I woke up this morning in a panicked sweat, around 2:30 am I was low and stumbled to the frig to swig some orange juice. After climbing back in bed, I saw my number turn the corner in the upward direction and decided it was ok to go back to sleep. Half an hour later I woke up in a complete panic, I had just dreamed about the most amazingly delicious Wendy's hamburger (I don't even really like Wendy's, or hamburgers) and freaked out because I "forgot to bolus for it". It literally took me a good 5 minutes after waking up to realize that I indeed had not sleep-drove to Wendy's, nor did I sleep-eat a juicy hamburger, nor-mostly did I miss a quite hefty carb count and bolus.

It was a Diabetic nightmare. Any one else have those or am I just absolutely off my rocker??!?!

Thursday, July 30, 2015

At the Top of the Mountain

I really like math and graphs and curves, a lot. I do.

And I've been thinking about my Diabetes control, a lot. [forever and always]

So, I decided there are two schools of thought on the issue: (1) maintain extremely tight control and (2) maintain "manageable" control. For the visual learners, it would look a little something like this:



In option 1, the blood sugars are maintained as close to "normal" as possible, likely decreasing complications from the disease. However, this tight control comes at a cost: your sanity. That ball is balancing ever so cautiously on the precipice of a giant mountain with steep sides. One wrong move, one carb counted incorrectly, one 5 minute exercise extension sends the ball over the edge with extreme effort required to bring it back to center (and probably feeling pretty crappy during that process).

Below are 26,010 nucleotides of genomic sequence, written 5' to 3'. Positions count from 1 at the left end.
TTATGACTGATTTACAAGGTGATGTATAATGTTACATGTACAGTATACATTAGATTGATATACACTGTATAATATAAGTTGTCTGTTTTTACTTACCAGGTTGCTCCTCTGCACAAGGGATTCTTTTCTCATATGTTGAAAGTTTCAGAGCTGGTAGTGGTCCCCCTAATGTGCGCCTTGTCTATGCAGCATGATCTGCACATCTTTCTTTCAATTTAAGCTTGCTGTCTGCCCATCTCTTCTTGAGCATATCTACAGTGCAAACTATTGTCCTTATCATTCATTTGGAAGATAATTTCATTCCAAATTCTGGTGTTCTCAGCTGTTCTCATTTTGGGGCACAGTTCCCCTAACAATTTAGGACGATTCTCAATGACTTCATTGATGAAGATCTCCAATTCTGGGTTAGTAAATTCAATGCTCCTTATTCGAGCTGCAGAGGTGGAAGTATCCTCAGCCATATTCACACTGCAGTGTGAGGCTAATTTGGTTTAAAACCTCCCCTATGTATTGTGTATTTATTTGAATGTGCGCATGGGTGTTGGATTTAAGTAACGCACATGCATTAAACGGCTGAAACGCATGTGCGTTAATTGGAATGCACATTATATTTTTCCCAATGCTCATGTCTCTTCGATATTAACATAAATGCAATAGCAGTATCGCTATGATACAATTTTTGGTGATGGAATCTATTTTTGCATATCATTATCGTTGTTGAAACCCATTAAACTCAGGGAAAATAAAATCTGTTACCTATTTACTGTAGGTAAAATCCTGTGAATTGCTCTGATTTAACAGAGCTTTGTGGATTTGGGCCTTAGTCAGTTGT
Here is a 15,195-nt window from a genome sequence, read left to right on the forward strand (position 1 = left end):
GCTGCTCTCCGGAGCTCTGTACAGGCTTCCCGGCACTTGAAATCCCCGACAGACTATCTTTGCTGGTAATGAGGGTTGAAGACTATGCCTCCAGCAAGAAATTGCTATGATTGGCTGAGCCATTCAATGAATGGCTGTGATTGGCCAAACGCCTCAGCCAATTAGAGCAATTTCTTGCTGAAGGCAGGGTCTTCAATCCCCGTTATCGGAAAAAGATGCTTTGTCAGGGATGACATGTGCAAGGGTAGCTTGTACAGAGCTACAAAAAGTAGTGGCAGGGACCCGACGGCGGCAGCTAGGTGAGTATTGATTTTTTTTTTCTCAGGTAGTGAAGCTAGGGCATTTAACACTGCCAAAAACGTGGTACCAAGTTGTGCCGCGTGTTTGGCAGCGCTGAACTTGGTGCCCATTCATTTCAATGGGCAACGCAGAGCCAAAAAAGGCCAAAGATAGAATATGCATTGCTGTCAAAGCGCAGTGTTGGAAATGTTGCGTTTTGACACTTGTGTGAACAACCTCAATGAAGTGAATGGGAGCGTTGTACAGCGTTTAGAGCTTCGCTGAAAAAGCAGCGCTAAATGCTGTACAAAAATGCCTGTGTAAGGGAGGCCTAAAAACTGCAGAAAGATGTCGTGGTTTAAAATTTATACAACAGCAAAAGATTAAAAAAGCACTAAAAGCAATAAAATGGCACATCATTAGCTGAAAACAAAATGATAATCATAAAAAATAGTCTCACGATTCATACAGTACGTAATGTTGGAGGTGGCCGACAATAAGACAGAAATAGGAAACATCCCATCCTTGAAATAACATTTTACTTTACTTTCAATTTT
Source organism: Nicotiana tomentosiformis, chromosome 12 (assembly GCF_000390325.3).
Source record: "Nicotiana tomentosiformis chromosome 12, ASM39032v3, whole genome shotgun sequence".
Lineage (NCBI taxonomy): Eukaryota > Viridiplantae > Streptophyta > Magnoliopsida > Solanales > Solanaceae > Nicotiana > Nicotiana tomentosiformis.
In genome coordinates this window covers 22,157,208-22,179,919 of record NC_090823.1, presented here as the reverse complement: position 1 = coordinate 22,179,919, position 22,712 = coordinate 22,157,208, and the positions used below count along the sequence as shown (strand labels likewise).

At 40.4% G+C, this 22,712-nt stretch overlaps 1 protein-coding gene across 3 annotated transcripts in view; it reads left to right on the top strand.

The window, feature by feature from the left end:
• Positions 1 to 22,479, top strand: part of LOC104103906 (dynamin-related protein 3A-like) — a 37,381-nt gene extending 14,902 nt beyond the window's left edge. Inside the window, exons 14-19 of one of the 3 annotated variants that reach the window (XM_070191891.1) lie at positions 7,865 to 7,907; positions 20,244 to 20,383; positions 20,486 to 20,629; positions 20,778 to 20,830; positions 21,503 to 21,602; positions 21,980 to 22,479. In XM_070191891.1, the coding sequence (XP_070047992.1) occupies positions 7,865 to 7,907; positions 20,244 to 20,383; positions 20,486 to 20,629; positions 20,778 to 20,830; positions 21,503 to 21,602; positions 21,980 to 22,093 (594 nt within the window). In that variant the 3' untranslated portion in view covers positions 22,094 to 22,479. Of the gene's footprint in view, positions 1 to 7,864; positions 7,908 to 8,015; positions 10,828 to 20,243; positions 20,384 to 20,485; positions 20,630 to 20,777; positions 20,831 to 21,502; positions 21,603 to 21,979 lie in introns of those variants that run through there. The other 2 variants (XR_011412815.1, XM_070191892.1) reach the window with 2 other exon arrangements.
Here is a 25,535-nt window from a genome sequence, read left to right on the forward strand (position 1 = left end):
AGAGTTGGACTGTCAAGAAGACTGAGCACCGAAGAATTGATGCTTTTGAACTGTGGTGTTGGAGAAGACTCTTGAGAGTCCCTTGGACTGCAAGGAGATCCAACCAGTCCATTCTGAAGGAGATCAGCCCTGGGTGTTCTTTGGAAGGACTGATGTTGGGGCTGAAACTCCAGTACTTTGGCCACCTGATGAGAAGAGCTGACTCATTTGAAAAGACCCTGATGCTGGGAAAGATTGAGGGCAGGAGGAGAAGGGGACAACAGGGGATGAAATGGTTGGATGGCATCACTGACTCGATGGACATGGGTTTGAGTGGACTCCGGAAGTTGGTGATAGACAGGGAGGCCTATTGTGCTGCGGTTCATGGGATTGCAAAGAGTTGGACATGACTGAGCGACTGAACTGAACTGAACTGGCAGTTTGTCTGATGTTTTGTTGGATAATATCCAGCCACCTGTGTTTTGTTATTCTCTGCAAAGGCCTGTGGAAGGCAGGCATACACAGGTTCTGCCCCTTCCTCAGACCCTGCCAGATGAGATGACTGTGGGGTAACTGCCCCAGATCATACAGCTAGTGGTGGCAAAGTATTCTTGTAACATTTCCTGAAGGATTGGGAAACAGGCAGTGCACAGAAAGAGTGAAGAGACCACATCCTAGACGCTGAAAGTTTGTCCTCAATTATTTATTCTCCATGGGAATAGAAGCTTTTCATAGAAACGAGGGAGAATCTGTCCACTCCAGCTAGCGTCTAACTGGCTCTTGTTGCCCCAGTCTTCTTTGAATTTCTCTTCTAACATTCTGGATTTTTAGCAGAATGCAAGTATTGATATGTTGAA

Option 2, on the other hand, does not dance so "close to the edge" (pun intended). The slope is more gradual, and small mistakes are easier to recover from. No, control isn't the "tightest" (a different threshold for every Diabetic), but the pro to this management style is breathing room. There is built in breathing room for life's little curve balls and less stress associated with hitting the tight target thresholds.

So, which is better? Ugh....good question. For me, when life can handle it I am for option 1, but sometimes I need to relax a bit and settle into option 2. Choosing which to focus on - health or life - is the ultimate balancing act, and often changes on a daily (sometimes hourly) basis.

Of course, deep down we know that one affects the other - tight control can make life better with potentially less complications, and enjoying life can reduce stress hormones and help the diabetes animal behave.

Monday, July 20, 2015

Midnight Snackin'

Working the night shift is weird for many reasons, one being food!

And Type 1 Diabetes!

And food!